Sweet itch is the most common equine allergic skin disease in the UK and it affects around five per cent of our horse population. In its simplest form, it’s an allergic reaction to bites from biting insects. It can affect almost any horse or pony – regardless of type, breed and age – but research does show that sweet itch is particularly prevalent in some native breeds.
The insects that cause the hypersensitivity differ depending on the country, but in the UK these are the black fly (Simulium) and the midge (Culicoides). While we tend to think of sweet itch as a summer condition, these biting insects are active from March to November.
Did you know? Horses who are affected by sweet itch develop increasingly severe symptoms over time.
Spot the signs of sweet itch
The condition causes itching, known as pruritis, which varies from the horse who occasionally rubs his tail on a tree to the very worst cases who will scratch and scratch, causing self-trauma. Likewise, some are severely affected after one or two bites, whereas others only suffer mildly after several. Whatever the severity, it’s important to spot signs early, because the earlier sweet itch is diagnosed and treated, the better the chance of being able to manage it effectively.
Signs to look out for include…
- itching that’s focused on the neck, mane and tail, although the worst affected horses may end up rubbing and biting at their skin wherever they can reach
- ruffled, rubbed hair or hair loss in affected areas
- lumpy or scaly skin in rubbed areas, which is usually inflamed or hot to the touch. The skin may also be thickened and bleeding
- scurfy, dull skin in patches
- restlessness due to discomfort
- weight loss in the very worst cases
Get a diagnosis
If your horse is beginning to show possible signs of sweet itch, the first thing is to confirm it’s definitely the problem. There are many other allergens that cause the same or very similar clinical signs – for example, a horse with a severe allergic skin condition resembling sweet itch could simply be suffering from an allergy to something as innocuous as carrots.
Initially, it’s worth implementing measures to limit your horse’s exposure to flies and midges. If the condition doesn’t improve, then you’ll need to speak to your vet about intradermal allergy testing. This involves injecting midge extracts and other allergens into the skin to see if they cause a reaction. There are also various blood tests that claim to be able to detect allergies, but there’s limited evidence to support their use or reliability.
When it comes to sweet itch, prevention really is much better than cure, so it’s important to start protecting your horse before the midge season hits – once he’s been bitten and a reaction starts, controlling the condition will be more difficult. There are several ways you can minimise his contact with these insects…
- fly rugs are becoming increasingly sophisticated, with a wide variety on the market to suit a range of budgets. Horses who are severely affected usually need to wear a fly rug all the time, so it’s worth investing in one that fits well, and is comfortable and hard-wearing. You can even purchase rugs that are specially designed to fit different shapes or types of horse. Some rugs simply cover the body, neck, tail and under belly area, while others quite literally encase almost every inch of his skin to ensure as little is exposed to biting insects as possible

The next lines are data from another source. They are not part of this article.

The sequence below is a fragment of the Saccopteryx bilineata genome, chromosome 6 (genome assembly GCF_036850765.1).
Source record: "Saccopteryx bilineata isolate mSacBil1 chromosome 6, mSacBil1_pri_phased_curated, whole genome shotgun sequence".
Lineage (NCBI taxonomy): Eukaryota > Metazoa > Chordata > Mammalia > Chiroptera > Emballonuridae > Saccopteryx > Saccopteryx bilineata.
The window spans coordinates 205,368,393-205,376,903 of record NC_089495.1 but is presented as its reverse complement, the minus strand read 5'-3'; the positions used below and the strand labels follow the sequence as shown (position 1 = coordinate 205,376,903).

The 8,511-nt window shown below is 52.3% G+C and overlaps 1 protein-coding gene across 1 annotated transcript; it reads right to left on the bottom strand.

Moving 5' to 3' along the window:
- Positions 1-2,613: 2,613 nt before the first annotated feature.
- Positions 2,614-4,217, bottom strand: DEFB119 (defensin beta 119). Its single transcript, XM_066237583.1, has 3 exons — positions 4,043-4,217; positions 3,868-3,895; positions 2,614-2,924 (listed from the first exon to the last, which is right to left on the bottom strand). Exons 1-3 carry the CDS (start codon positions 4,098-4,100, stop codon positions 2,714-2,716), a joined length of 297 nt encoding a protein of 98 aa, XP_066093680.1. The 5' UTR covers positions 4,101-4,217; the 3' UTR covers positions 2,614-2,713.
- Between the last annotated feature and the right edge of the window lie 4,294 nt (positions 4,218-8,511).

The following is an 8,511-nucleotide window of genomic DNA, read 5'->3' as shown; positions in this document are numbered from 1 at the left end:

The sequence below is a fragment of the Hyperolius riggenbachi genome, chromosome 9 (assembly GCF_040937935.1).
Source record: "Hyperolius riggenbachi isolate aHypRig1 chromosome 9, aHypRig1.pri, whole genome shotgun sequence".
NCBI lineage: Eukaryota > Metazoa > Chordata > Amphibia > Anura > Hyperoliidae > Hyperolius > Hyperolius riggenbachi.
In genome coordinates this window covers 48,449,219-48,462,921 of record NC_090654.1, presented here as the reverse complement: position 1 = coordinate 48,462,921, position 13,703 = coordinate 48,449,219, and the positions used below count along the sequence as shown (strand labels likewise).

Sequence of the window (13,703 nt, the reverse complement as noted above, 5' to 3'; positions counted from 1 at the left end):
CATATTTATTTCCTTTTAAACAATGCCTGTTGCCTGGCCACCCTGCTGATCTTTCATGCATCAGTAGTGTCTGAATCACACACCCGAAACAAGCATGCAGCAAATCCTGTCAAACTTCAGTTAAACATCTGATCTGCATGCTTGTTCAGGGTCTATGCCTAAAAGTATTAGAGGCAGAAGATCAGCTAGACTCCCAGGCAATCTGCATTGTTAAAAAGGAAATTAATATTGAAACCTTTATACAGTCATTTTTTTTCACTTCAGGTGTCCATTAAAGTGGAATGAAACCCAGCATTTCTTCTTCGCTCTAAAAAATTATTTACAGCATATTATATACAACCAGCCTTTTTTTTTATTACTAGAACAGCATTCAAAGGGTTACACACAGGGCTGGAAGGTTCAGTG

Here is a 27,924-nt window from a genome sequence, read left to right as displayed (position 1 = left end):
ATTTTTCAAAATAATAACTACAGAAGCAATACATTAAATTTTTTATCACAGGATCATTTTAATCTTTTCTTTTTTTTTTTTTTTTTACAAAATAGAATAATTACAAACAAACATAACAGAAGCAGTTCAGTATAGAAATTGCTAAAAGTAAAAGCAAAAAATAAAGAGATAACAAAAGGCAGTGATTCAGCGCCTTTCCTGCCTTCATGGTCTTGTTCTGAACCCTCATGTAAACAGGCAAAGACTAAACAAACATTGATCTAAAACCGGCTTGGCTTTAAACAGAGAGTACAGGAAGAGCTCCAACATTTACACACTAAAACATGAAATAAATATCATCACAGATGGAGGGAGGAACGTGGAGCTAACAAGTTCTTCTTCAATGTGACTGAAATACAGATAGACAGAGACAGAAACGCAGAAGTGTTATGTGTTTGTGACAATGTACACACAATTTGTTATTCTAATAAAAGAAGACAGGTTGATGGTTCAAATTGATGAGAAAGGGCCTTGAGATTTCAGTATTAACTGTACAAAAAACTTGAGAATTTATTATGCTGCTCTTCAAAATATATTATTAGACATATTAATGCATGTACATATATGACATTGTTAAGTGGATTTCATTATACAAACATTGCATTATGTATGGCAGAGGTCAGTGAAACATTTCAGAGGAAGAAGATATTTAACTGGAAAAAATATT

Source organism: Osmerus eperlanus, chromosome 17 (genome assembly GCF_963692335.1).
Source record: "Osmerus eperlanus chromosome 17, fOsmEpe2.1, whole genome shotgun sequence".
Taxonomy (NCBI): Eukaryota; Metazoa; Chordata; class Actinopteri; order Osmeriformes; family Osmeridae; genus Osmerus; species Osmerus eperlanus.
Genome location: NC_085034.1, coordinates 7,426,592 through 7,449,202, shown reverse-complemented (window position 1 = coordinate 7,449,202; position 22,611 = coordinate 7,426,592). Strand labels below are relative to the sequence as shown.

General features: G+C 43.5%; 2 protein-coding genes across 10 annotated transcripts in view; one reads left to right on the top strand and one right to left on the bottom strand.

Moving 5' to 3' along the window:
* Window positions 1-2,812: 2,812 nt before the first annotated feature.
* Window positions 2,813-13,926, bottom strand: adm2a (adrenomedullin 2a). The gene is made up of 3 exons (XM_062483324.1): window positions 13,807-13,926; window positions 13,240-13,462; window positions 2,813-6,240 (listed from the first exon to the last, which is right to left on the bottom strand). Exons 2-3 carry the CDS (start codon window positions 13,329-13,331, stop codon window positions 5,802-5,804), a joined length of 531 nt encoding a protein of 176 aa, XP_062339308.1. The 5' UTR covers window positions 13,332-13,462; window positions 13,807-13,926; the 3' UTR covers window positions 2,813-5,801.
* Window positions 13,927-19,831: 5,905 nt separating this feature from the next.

- fly repellents and insecticides can come in the form of sprays, creams, bands and tags. Look for products with pyrethroid or permethrin-based ingredients, because these are often the most effective. DEET is also effective, but do a patch test first to ensure your horse isn’t sensitive to it
- stabling your horse at dawn, early evening and dusk is advised, because this is when biting insects tend to be at their most prevalent, although this will vary depending on your geographical location, the time of year and what’s practical for you as an individual
- cover stable windows and doors with ultra-fine midge screens to keep the insects out
- spray his stable with insecticide
- install fans in his stable – midges can’t fly in a strong breeze
- avoid areas of standing water, as this is where midges lay their eggs
- avoid thick tree lines, which is an environment favoured by midges
- turn him out in an open, windswept area – a paddock on top of a blustery hill is best
Did you know? While the insects that cause sweet itch are active between March and November, horses with severe symptoms can experience problems all year round.
Soothe his skin
Unfortunately, there’s no cure for sweet itch, it’s simply a case of putting measures in place to stop the midges biting wherever possible.
Steroids can offer relief from the skin irritation and itching in the short to medium term, however, over the long term, they increase the risk of laminitis, so it’s not a sustainable solution. In some cases, antihistamines can help relieve the symptoms, but they need to be administered in relatively high quantities, making this an expensive and often ineffective option. A good option for short-term relief is bathing the affected areas with ice or cold water.
Research has shown that omega-3 and omega-6 fatty acids can be effective in reducing itching, so it may be worth feeding linseed or evening primrose oil in case this offers your horse some relief.
Different solutions work in varying degrees for different horses, so there’ll be some trial and error in order to find what’s effective for your horse.
Take action early
While not life-threatening, sweet itch causes immense distress to severely affected horses and is a major welfare concern when not managed effectively. A combination of preventative measures and seeking appropriate treatment as soon as signs develop will help to manage the problem and make life as comfortable as possible for your horse.